“To get the most from these licenses we encourage enterprise customers to pack their vSphere hosts as tightly as they can – putting more workloads on each host and using live migration to move off lower priority workloads when high priority workloads get busy and need more CPU and memory from the host machine,” Staten writes. “We also highly encourage enterprises to improve on life-cycle management of VMs, clear out VMs that no longer should be running and moving low resource requirement apps to smaller VMs. Organizations should try to get to 60% or higher sustained average CPU and memory utilization on their existing host servers before adding new licenses.”
Staten’s colleague at Forrester, Duncan Jones, called the pricing model sensible but is concerned that it “creates a revenue stream from data inflation and Moore’s Law. Whatever license capacity a customer buys now, it’s going to have to buy more each year as it adds vRAM to cope with expanding workloads. We see the same problem with companies that charge ‘per core’ instead of ‘per processor.'”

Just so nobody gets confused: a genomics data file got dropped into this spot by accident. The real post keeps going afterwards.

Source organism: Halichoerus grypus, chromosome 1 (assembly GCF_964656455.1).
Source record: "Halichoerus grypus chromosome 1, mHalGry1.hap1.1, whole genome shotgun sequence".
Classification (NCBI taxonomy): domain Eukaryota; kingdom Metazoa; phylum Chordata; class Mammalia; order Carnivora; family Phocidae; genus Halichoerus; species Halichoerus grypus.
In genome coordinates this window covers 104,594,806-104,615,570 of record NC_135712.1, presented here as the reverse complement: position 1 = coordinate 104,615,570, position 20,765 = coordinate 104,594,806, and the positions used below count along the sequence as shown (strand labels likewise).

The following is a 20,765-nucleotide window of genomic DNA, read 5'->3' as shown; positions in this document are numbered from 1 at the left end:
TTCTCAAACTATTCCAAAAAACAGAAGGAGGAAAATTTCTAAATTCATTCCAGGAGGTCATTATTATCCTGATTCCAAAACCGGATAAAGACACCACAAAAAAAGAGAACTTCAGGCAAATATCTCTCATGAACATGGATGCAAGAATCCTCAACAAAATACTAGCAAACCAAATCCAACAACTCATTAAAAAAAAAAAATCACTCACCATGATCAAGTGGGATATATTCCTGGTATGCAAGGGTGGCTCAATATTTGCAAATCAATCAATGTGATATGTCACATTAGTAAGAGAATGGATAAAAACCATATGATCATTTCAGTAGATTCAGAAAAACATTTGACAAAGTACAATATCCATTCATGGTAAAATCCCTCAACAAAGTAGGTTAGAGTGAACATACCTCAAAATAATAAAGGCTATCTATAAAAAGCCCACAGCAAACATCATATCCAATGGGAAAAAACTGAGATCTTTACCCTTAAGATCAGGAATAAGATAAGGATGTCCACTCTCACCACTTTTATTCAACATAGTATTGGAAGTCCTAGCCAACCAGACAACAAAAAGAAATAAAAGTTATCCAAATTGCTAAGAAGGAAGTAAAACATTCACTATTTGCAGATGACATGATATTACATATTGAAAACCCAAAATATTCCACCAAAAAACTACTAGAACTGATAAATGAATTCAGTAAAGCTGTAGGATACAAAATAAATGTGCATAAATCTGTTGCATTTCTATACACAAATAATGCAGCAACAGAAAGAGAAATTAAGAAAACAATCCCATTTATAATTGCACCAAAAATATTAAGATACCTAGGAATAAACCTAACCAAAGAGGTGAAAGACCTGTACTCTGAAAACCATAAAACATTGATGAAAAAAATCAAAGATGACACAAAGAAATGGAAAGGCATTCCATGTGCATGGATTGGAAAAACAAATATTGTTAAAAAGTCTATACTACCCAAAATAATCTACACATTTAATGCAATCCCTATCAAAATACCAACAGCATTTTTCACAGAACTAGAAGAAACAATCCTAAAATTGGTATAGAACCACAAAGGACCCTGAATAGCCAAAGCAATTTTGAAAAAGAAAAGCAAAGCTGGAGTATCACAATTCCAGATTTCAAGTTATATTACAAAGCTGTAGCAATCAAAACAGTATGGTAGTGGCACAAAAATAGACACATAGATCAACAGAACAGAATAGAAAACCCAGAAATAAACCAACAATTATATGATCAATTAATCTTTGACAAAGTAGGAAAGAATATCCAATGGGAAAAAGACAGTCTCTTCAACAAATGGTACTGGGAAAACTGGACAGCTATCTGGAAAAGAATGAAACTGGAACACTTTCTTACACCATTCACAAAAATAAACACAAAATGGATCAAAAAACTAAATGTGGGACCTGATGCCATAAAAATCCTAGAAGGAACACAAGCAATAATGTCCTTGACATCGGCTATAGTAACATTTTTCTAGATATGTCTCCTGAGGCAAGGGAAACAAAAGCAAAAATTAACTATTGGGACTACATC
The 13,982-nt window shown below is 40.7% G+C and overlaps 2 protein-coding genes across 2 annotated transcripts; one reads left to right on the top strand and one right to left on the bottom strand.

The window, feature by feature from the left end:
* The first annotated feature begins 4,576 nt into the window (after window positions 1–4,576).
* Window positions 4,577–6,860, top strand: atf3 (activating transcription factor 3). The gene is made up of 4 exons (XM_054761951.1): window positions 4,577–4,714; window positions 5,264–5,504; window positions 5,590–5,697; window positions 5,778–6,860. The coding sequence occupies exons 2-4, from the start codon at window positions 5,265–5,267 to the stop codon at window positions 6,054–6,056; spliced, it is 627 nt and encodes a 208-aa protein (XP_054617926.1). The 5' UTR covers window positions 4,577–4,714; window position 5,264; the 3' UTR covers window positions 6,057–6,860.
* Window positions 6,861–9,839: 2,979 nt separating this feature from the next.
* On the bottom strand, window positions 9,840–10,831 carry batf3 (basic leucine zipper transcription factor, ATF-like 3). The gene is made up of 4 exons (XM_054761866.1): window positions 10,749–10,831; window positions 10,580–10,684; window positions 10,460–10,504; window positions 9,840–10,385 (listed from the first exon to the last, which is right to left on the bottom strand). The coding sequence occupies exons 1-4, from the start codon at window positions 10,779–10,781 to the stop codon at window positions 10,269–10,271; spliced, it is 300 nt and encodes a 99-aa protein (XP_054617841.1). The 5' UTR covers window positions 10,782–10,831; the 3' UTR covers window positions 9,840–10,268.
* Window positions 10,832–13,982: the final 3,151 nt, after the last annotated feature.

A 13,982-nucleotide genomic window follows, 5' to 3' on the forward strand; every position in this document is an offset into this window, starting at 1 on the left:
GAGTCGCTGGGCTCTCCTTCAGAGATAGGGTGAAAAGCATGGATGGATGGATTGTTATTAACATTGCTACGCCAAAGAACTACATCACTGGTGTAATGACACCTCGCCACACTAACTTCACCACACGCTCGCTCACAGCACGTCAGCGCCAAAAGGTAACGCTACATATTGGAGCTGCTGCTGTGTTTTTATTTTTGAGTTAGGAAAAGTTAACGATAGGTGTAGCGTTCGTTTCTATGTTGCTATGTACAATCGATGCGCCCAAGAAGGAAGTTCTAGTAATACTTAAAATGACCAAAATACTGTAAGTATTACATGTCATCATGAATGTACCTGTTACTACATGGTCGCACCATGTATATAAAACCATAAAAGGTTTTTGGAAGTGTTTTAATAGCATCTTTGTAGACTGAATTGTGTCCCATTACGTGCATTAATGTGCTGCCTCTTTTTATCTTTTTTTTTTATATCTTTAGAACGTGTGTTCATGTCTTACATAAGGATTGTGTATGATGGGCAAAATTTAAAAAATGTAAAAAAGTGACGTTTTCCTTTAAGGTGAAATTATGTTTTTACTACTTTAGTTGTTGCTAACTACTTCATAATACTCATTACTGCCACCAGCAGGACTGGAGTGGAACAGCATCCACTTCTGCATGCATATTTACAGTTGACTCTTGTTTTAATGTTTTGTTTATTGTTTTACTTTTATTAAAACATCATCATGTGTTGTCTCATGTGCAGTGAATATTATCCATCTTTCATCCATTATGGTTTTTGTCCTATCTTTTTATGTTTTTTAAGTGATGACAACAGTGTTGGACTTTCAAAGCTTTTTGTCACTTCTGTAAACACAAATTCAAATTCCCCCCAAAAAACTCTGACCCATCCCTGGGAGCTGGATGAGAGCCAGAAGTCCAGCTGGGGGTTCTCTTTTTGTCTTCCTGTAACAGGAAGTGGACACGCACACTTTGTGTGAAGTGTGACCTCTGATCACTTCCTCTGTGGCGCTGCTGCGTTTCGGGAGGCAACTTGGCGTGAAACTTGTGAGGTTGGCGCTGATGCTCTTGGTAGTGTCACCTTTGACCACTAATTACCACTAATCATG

To make it more fair, VMware could use an index that automatically raises entitlements each year to keep pace with data inflation, but so far VMware is not doing that, he says.
Enterprise Strategy Group analyst Mark Bowker says even without this week’s changes, the vRAM entitlement system could help some customers run more virtual machines per server by lifting constraints on individual physical resources.
But the criticism from customers who would be hurt by the pricing changes gives an opening to Microsoft to trumpet the benefits of System Center management tools and the Hyper-V technology bundled with Windows Server, Bowker says. For customers just getting started in virtualization and focusing on the low hanging fruit of consolidation and cost containment, Hyper-V is on par with VMware, he says. VMware may be necessary for the most advanced virtualization customers, but that is a minority.
Microsoft can point out that VMware has “backpedaled,” and “reiterate and share their story,” Bowker says.
With VMware’s biggest annual event, VMworld, scheduled to hit Las Vegas at the end of this month, VMware “needs to be sure that this conversation is not the top conversation going into VMworld,” Bowker says.